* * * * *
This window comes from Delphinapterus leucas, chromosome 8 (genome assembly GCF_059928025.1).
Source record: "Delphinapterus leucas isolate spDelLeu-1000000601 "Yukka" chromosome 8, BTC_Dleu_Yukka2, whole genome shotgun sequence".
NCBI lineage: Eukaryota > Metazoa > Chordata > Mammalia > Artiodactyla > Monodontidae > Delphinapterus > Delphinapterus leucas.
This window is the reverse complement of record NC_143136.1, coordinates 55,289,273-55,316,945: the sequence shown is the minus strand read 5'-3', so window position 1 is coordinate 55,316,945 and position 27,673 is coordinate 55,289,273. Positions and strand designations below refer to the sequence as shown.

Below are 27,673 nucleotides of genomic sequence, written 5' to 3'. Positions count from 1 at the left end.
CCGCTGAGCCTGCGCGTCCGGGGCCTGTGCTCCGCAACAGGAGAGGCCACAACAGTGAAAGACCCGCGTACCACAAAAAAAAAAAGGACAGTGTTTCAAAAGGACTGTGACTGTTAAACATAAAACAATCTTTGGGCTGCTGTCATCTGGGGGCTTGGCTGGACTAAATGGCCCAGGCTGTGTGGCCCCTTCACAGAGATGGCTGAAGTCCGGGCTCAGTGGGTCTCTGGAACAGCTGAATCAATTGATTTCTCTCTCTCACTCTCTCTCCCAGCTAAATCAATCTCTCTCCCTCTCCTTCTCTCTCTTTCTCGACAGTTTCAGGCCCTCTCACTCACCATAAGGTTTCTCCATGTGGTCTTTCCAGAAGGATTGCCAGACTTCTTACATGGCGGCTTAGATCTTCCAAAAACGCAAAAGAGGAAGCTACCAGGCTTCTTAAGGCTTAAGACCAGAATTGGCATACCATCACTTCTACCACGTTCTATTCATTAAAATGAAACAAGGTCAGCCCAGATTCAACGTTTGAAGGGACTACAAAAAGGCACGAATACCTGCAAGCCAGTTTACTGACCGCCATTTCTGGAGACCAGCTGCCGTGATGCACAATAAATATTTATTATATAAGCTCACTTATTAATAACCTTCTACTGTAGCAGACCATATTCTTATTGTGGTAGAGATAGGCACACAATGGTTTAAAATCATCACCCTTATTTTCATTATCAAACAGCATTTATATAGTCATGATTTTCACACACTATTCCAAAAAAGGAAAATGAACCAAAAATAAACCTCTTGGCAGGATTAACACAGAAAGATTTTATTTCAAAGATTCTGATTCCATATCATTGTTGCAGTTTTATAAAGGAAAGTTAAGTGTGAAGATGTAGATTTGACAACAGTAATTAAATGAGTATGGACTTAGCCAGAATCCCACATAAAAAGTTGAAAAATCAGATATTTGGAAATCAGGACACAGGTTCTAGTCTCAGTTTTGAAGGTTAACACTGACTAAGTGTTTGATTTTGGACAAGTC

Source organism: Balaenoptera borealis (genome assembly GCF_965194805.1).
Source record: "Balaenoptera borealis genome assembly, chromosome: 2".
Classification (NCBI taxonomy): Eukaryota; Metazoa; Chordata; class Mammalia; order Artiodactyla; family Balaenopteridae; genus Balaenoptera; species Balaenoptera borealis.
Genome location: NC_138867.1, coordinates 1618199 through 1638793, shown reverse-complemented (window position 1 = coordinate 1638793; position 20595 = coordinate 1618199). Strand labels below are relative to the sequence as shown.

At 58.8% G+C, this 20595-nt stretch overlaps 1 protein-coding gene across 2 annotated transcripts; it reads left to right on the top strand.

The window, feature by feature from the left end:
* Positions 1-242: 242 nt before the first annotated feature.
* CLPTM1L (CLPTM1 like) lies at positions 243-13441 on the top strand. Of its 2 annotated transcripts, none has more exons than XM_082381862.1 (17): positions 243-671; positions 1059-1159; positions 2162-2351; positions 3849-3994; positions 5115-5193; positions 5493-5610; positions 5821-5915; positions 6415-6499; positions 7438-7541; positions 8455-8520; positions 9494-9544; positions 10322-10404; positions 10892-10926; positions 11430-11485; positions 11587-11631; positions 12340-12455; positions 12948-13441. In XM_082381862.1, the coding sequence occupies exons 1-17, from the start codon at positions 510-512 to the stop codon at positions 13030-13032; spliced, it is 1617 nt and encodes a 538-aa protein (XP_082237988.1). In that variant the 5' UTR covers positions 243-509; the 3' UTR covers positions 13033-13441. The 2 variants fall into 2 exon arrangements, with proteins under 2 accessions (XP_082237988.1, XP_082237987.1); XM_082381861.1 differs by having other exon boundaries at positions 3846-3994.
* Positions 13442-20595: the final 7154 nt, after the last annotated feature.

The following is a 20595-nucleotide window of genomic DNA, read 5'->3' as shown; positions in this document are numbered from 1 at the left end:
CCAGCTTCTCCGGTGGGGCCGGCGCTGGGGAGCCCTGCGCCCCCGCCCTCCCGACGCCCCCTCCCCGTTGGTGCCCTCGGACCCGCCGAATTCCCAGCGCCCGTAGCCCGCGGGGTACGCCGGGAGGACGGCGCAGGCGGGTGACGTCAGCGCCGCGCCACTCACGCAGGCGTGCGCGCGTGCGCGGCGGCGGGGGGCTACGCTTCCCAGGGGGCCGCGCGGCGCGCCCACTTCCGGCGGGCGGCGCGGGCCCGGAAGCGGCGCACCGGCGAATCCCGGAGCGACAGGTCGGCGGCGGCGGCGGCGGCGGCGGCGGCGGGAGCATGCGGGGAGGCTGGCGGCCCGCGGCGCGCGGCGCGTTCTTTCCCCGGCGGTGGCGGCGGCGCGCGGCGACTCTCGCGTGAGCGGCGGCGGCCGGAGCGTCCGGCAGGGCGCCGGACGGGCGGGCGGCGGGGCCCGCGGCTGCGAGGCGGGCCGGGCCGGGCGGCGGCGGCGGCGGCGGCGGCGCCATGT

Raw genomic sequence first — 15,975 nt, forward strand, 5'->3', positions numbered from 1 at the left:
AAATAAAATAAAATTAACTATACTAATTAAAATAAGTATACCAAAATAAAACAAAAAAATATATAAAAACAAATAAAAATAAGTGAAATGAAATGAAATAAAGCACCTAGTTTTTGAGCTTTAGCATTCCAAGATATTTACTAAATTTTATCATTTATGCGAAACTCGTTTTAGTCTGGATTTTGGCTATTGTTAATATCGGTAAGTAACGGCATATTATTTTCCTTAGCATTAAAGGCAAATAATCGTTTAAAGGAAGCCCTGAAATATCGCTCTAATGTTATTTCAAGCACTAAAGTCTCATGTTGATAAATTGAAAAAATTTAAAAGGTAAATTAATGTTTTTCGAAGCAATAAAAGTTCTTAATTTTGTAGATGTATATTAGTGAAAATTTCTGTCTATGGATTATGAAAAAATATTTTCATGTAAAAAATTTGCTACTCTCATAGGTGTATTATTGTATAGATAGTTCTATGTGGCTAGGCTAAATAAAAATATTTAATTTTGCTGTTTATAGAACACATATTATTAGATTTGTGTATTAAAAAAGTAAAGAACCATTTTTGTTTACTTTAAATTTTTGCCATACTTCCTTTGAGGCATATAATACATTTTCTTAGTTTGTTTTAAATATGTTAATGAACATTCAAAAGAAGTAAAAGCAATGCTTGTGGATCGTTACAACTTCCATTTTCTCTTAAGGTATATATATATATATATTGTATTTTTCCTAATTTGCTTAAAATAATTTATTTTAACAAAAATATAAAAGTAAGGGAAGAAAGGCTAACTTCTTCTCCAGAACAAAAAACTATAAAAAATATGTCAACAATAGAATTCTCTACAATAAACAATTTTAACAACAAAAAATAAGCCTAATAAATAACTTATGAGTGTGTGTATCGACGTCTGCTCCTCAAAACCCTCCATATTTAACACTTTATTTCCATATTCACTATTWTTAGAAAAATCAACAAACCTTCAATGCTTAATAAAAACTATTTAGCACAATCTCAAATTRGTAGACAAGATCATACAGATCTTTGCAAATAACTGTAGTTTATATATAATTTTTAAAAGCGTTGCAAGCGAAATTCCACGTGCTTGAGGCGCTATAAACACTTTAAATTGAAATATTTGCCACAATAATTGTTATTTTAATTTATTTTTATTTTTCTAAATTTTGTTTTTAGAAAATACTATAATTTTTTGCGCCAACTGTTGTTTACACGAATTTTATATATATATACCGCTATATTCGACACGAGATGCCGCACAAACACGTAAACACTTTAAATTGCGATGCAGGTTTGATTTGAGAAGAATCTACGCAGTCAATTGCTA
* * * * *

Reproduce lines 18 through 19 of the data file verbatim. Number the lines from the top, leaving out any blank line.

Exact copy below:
Raw genomic sequence first — 15,975 nt, forward strand, 5'->3', positions numbered from 1 at the left:
AAATAAAATAAAATTAACTATACTAATTAAAATAAGTATACCAAAATAAAACAAAAAAATATATAAAAACAAATAAAAATAAGTGAAATGAAATGAAATAAAGCACCTAGTTTTTGAGCTTTAGCATTCCAAGATATTTACTAAATTTTATCATTTATGCGAAACTCGTTTTAGTCTGGATTTTGGCTATTGTTAATATCGGTAAGTAACGGCATATTATTTTCCTTAGCATTAAAGGCAAATAATCGTTTAAAGGAAGCCCTGAAATATCGCTCTAATGTTATTTCAAGCACTAAAGTCTCATGTTGATAAATTGAAAAAATTTAAAAGGTAAATTAATGTTTTTCGAAGCAATAAAAGTTCTTAATTTTGTAGATGTATATTAGTGAAAATTTCTGTCTATGGATTATGAAAAAATATTTTCATGTAAAAAATTTGCTACTCTCATAGGTGTATTATTGTATAGATAGTTCTATGTGGCTAGGCTAAATAAAAATATTTAATTTTGCTGTTTATAGAACACATATTATTAGATTTGTGTATTAAAAAAGTAAAGAACCATTTTTGTTTACTTTAAATTTTTGCCATACTTCCTTTGAGGCATATAATACATTTTCTTAGTTTGTTTTAAATATGTTAATGAACATTCAAAAGAAGTAAAAGCAATGCTTGTGGATCGTTACAACTTCCATTTTCTCTTAAGGTATATATATATATATATTGTATTTTTCCTAATTTGCTTAAAATAATTTATTTTAACAAAAATATAAAAGTAAGGGAAGAAAGGCTAACTTCTTCTCCAGAACAAAAAACTATAAAAAATATGTCAACAATAGAATTCTCTACAATAAACAATTTTAACAACAAAAAATAAGCCTAATAAATAACTTATGAGTGTGTGTATCGACGTCTGCTCCTCAAAACCCTCCATATTTAACACTTTATTTCCATATTCACTATTWTTAGAAAAATCAACAAACCTTCAATGCTTAATAAAAACTATTTAGCACAATCTCAAATTRGTAGACAAGATCATACAGATCTTTGCAAATAACTGTAGTTTATATATAATTTTTAAAAGCGTTGCAAGCGAAATTCCACGTGCTTGAGGCGCTATAAACACTTTAAATTGAAATATTTGCCACAATAATTGTTATTTTAATTTATTTTTATTTTTCTAAATTTTGTTTTTAGAAAATACTATAATTTTTTGCGCCAACTGTTGTTTACACGAATTTTATATATATATACCGCTATATTCGACACGAGATGCCGCACAAACACGTAAACACTTTAAATTGCGATGCAGGTTTGATTTGAGAAGAATCTACGCAGTCAATTGCTA